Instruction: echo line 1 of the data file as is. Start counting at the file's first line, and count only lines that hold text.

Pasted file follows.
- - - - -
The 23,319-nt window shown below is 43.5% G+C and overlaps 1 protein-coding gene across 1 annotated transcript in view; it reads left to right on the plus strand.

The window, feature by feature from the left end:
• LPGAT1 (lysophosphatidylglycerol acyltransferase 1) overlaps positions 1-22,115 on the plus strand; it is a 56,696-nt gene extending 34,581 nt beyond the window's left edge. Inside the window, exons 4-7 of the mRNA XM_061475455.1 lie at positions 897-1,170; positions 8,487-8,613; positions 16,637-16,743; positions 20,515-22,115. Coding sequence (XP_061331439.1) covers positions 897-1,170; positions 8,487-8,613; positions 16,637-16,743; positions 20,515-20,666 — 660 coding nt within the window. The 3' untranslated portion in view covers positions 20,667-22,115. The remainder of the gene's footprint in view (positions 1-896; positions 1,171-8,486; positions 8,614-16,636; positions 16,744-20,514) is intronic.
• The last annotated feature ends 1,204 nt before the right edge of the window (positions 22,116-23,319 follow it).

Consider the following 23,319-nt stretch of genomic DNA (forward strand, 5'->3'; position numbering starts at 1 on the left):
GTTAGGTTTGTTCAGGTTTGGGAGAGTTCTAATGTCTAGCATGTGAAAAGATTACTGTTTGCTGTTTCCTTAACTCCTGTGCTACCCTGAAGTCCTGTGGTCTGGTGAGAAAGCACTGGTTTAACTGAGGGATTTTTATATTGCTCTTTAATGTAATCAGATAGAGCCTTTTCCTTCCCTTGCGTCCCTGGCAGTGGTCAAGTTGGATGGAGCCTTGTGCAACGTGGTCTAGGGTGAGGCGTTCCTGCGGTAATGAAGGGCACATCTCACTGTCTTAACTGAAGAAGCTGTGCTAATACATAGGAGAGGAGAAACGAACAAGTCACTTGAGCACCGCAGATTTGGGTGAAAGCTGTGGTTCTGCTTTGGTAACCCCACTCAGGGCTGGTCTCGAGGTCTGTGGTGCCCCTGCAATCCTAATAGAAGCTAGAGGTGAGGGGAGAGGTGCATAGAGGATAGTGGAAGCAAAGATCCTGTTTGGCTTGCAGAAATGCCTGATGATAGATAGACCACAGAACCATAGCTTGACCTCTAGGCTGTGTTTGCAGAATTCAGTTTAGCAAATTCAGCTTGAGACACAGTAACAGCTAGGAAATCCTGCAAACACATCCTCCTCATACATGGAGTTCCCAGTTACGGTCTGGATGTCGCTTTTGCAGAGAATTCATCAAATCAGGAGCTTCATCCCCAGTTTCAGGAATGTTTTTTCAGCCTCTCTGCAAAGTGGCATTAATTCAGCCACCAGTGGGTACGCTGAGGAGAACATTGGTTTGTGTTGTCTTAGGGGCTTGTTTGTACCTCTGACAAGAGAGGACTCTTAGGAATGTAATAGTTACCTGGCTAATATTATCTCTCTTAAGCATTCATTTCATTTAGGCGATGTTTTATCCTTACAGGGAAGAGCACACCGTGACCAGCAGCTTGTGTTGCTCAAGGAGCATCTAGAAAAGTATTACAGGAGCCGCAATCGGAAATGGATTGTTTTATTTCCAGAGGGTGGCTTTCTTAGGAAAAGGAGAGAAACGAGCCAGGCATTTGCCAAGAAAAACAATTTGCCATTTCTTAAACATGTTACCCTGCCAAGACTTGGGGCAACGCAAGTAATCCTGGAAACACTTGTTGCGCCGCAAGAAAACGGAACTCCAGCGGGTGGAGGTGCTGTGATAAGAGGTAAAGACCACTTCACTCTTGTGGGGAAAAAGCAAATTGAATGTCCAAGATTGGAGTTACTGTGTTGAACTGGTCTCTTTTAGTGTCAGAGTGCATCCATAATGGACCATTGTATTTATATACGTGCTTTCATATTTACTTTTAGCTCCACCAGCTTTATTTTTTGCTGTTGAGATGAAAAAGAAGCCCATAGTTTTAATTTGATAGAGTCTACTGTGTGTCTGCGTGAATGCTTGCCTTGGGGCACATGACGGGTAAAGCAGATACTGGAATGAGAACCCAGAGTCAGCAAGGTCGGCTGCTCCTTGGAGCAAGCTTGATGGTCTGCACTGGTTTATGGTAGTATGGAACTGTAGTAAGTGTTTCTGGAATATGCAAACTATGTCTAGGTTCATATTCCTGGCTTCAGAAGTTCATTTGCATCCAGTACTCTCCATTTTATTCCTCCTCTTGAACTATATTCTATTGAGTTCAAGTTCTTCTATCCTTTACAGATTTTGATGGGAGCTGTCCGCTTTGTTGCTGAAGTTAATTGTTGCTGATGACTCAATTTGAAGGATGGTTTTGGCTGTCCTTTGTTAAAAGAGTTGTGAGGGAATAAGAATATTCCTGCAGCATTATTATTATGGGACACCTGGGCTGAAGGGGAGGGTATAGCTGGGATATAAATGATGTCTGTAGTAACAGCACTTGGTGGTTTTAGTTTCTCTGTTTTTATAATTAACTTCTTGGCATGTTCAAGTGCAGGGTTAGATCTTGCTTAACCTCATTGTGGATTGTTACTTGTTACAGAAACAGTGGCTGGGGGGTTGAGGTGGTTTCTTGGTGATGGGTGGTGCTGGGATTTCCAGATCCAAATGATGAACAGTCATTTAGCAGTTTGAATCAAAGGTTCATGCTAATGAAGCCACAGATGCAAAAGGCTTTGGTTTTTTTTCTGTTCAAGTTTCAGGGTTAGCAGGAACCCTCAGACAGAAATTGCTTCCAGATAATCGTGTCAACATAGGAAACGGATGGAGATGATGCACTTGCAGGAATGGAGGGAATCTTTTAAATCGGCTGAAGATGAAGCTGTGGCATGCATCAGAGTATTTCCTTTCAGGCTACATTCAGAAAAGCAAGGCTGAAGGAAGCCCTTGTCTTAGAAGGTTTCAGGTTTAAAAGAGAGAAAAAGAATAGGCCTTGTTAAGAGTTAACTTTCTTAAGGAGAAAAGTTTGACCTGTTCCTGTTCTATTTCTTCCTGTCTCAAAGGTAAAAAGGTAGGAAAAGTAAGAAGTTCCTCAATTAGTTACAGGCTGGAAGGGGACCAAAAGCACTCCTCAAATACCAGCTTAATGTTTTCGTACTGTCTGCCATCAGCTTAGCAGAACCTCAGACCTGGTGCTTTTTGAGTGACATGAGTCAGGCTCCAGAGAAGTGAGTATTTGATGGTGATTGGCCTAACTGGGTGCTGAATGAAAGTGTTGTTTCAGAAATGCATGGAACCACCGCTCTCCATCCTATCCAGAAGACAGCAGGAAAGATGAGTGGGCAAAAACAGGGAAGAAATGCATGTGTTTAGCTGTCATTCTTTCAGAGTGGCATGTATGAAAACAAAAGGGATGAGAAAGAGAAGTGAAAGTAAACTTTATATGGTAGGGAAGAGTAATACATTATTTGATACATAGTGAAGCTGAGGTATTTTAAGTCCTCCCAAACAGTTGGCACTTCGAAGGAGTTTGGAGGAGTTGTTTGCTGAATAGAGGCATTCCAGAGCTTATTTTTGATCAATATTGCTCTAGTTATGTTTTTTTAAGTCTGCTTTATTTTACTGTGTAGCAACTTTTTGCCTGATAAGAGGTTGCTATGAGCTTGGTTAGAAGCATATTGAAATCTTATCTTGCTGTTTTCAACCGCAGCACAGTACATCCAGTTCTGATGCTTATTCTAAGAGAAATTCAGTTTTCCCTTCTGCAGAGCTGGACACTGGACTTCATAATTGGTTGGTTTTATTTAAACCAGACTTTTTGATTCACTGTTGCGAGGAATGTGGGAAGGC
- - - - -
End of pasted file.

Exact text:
The 23,319-nt window shown below is 43.5% G+C and overlaps 1 protein-coding gene across 1 annotated transcript in view; it reads left to right on the plus strand.